- Call upon your heroes. If there is a piece of music, or poem, that puts you in a state of awe, spending some time enjoying it can reawaken your own inspiration
If you have a go-to tip for times where you feel uninspired, I’d love to hear it!
Balancing Writing and Editing – The Creative Penn Podcast
Do You Edit Your Own Work?
In the words of Stephen King, ‘to write is human, to edit is divine’.
Perhaps more than anything else, the difference between quality and low-quality writing comes down to the editing. I always urge authors to see editing as a worthwhile investment, and one of the most effective uses of money for their work.
However, the next best thing to hiring a pro editor is editing your own work after writing. In fact, even if you do make use of a separate editor, it’s likely you’ll edit your own work to improve upon your initial draft.
It can be difficult to find the right balance between writing and editing when you are working on your own projects.
The Right Way To Balance Editing and Writing
The following quote is taken from Joanna Penn’s ‘Creative Penn’ podcast interview with Steve Parolini.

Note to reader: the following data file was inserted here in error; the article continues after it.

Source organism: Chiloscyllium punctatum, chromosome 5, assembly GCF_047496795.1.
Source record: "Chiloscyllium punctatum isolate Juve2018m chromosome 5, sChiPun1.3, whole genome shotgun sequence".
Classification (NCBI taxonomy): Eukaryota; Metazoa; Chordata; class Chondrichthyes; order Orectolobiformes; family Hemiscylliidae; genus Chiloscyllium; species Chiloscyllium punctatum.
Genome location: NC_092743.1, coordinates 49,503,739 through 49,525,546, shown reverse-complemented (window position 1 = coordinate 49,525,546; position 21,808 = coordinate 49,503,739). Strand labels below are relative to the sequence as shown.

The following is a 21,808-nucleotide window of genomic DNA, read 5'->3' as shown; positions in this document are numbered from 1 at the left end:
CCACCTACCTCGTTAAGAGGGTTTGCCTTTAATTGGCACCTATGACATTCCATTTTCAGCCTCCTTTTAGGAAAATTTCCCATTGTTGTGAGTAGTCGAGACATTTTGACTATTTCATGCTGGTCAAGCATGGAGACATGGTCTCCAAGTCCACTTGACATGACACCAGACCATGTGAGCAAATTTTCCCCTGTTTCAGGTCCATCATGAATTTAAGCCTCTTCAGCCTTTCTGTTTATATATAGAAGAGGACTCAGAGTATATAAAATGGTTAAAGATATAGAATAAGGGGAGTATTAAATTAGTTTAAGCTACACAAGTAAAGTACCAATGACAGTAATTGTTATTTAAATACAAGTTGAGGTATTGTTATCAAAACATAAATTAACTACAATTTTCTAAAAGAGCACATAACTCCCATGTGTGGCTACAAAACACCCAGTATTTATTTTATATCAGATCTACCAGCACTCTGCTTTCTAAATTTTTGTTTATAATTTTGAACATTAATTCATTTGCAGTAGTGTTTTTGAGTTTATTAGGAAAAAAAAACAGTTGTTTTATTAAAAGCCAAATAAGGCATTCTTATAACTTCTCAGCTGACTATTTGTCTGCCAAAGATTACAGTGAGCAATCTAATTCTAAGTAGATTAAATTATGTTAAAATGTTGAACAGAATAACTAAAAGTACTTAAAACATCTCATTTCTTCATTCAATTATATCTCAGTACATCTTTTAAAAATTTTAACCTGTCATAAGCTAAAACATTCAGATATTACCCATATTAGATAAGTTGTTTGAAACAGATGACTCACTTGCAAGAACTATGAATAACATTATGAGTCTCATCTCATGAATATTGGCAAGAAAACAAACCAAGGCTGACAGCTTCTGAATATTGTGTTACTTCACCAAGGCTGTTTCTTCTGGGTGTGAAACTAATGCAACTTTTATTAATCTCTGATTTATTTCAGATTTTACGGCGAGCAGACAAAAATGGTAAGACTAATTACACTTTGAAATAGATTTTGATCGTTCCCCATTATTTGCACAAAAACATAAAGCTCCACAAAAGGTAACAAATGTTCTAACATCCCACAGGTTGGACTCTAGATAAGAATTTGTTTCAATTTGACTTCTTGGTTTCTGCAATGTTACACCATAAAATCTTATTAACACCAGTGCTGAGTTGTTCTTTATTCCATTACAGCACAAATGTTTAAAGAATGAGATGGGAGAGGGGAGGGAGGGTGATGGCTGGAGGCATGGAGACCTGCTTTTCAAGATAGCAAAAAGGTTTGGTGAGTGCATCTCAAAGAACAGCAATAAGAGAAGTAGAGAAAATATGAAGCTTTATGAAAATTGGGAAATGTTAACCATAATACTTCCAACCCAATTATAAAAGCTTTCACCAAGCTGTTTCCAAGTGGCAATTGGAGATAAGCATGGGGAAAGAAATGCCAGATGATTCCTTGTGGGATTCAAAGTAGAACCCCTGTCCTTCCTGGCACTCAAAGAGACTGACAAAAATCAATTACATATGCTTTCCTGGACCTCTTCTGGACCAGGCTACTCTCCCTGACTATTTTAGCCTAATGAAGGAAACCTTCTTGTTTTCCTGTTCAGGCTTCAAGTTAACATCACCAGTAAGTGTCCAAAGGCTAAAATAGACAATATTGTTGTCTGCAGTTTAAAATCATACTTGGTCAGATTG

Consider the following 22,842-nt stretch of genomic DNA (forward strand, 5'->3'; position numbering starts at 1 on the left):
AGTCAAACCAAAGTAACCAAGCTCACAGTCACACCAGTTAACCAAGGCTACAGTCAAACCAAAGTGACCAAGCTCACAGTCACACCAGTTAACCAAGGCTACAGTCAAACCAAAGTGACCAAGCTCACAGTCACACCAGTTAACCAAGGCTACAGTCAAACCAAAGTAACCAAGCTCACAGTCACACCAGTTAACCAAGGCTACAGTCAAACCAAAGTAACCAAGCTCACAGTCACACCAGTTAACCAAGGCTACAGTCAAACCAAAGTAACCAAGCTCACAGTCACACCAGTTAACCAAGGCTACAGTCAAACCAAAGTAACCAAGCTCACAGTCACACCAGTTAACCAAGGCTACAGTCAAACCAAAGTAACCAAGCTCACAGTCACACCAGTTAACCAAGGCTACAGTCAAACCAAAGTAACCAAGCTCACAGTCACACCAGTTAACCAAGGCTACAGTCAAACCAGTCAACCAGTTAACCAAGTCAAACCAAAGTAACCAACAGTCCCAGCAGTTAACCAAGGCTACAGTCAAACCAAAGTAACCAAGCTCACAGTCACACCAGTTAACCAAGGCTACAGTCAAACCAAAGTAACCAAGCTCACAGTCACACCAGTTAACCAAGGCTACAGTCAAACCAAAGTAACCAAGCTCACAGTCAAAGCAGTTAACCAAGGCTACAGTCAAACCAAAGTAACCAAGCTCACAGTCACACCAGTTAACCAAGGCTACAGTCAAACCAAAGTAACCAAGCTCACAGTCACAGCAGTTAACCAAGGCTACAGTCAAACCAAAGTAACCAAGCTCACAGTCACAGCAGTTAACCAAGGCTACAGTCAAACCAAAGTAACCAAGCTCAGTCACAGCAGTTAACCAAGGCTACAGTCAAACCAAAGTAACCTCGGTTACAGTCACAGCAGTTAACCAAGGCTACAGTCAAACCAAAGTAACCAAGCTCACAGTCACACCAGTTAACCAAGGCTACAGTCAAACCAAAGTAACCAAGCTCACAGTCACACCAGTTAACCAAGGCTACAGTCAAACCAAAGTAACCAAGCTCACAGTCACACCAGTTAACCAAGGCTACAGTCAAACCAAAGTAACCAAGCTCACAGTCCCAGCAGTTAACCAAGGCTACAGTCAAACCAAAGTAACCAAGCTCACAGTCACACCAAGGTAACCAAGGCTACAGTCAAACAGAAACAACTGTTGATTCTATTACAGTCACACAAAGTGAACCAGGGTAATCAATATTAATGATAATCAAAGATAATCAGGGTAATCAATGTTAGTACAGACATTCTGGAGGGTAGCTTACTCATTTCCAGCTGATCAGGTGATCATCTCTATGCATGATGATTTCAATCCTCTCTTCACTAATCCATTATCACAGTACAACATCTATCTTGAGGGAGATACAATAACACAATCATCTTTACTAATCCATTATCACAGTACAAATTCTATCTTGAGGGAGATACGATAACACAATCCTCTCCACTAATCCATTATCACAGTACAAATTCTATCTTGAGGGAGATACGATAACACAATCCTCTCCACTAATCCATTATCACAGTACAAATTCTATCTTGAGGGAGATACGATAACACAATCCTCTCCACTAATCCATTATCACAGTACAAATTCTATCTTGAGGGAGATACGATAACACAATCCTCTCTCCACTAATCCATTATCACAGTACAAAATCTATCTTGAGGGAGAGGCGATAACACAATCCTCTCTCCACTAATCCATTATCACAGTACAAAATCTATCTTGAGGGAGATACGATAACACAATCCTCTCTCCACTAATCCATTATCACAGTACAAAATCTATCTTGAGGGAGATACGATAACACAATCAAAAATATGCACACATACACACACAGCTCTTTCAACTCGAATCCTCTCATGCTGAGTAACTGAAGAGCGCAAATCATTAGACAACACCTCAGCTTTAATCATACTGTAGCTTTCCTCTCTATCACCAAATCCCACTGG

Podcast Quote – “A lot of people just say write your book without your editorial hat on, and I agree, just write it, that’s the best approach, just write it out, everything you say is gold. The second time through, everything is suspect. Everything is subject to change. Be tough on the writer.”
This advice is more than just practical. It offers an appropriate state of mind for each stage of the writing and editing process. The usual advice is to not judge your initial writing. This takes it a step further and instead forces you to see your initial work in a positive light. Then, when it’s time to edit, the mentality is flipped, and you must harshly consider the suitability of each and every word.
Some other ways to balance writing and editing include –